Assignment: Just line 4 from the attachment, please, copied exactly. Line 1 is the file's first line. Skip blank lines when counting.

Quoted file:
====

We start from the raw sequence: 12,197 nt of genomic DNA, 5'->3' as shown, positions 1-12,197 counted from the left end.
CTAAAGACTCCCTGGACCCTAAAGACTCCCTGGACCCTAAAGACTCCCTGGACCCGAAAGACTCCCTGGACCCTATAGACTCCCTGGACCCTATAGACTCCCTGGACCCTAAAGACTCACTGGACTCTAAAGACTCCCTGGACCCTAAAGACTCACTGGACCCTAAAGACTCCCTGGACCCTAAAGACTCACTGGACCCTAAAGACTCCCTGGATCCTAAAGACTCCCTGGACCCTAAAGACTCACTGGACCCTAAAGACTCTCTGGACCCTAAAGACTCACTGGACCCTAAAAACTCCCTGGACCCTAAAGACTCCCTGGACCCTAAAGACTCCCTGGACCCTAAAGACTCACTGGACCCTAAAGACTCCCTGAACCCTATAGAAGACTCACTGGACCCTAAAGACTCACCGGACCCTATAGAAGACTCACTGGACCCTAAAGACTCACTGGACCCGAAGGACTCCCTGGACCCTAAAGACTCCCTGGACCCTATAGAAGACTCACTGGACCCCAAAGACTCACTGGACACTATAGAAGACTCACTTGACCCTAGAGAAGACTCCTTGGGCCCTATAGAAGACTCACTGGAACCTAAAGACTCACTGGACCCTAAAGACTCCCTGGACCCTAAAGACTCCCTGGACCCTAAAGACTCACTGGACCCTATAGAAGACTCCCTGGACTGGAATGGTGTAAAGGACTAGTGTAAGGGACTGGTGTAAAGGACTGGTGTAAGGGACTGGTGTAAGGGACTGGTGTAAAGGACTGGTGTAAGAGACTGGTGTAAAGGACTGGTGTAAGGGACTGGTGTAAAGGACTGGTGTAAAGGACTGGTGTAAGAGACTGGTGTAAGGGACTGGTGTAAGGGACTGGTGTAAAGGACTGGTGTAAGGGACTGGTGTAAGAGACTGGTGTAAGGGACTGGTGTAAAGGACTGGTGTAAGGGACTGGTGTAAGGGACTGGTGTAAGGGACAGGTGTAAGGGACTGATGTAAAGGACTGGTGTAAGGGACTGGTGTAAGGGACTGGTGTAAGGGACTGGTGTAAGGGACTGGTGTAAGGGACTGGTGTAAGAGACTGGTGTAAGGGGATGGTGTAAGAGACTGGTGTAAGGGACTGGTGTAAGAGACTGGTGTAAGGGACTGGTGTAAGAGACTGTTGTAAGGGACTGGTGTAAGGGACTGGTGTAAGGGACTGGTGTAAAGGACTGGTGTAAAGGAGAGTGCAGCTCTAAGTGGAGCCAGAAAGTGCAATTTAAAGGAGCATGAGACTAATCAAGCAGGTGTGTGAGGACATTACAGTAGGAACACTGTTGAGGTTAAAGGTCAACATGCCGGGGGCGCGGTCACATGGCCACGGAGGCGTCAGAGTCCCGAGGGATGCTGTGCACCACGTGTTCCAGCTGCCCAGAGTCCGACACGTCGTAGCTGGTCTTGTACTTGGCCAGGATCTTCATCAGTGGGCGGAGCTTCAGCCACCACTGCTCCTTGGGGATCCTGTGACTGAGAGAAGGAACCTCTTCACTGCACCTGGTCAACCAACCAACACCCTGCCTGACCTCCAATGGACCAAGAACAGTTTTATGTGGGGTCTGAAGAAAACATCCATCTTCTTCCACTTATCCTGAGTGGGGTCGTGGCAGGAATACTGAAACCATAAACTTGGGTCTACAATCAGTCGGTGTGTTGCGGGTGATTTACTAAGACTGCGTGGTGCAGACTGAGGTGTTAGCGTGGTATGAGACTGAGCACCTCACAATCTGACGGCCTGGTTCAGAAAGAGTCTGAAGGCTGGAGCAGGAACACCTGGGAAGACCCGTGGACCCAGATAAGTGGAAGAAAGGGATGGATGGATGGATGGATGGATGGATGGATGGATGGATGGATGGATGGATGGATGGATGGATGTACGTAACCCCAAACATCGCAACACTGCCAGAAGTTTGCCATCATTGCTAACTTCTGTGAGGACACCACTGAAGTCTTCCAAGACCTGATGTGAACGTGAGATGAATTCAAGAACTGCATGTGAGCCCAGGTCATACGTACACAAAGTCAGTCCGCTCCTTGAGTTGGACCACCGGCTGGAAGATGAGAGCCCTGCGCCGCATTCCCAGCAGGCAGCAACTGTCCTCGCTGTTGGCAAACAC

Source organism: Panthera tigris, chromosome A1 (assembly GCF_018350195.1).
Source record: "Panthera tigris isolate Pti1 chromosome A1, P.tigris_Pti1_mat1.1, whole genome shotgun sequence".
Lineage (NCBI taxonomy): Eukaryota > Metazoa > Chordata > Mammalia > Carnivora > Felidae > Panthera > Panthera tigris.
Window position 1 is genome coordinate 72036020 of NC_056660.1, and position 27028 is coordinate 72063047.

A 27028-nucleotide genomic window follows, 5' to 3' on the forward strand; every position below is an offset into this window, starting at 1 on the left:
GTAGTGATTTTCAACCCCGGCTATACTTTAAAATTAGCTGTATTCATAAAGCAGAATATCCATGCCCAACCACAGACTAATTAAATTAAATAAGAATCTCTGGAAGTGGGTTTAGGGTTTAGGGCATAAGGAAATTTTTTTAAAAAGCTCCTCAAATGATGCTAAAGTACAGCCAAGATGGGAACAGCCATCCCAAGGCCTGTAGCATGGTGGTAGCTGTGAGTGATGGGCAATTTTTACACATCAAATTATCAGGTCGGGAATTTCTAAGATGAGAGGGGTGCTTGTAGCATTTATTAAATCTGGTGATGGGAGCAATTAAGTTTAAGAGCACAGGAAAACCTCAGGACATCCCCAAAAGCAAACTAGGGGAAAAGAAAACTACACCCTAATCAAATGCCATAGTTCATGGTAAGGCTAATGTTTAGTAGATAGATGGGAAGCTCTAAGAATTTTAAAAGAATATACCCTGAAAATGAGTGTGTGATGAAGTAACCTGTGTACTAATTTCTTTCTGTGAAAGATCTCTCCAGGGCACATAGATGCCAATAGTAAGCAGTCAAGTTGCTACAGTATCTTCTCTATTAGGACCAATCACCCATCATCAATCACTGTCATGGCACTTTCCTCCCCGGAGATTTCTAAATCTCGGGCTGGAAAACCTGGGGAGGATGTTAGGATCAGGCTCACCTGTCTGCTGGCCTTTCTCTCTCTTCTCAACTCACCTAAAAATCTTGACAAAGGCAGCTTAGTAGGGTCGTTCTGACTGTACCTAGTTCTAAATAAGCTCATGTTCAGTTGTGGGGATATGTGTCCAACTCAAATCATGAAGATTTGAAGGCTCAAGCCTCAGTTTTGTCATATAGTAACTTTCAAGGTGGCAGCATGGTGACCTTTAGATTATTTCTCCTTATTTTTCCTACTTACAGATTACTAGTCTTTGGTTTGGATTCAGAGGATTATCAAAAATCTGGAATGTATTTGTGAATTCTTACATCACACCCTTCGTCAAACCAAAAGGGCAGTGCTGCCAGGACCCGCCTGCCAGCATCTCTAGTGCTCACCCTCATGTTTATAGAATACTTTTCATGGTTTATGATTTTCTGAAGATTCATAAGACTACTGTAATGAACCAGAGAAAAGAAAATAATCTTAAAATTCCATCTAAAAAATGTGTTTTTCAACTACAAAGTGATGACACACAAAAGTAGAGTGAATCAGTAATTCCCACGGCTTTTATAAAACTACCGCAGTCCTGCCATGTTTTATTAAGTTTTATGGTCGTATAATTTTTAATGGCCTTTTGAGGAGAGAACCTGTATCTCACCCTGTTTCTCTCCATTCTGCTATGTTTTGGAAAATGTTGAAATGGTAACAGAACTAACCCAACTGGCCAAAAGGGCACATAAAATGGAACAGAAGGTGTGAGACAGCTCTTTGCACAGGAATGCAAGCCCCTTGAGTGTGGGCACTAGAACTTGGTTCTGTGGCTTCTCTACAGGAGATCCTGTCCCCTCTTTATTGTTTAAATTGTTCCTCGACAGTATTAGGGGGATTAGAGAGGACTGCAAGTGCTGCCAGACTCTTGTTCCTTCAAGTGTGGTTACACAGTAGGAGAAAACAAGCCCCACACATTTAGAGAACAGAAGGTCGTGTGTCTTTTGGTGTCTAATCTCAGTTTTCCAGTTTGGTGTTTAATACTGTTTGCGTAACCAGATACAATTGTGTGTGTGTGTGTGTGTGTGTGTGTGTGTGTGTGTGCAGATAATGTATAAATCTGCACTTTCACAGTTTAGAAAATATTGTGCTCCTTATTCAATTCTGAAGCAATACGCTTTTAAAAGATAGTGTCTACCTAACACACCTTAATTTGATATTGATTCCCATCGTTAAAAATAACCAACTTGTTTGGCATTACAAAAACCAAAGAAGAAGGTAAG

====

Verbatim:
Source record: "Panthera tigris isolate Pti1 chromosome A1, P.tigris_Pti1_mat1.1, whole genome shotgun sequence".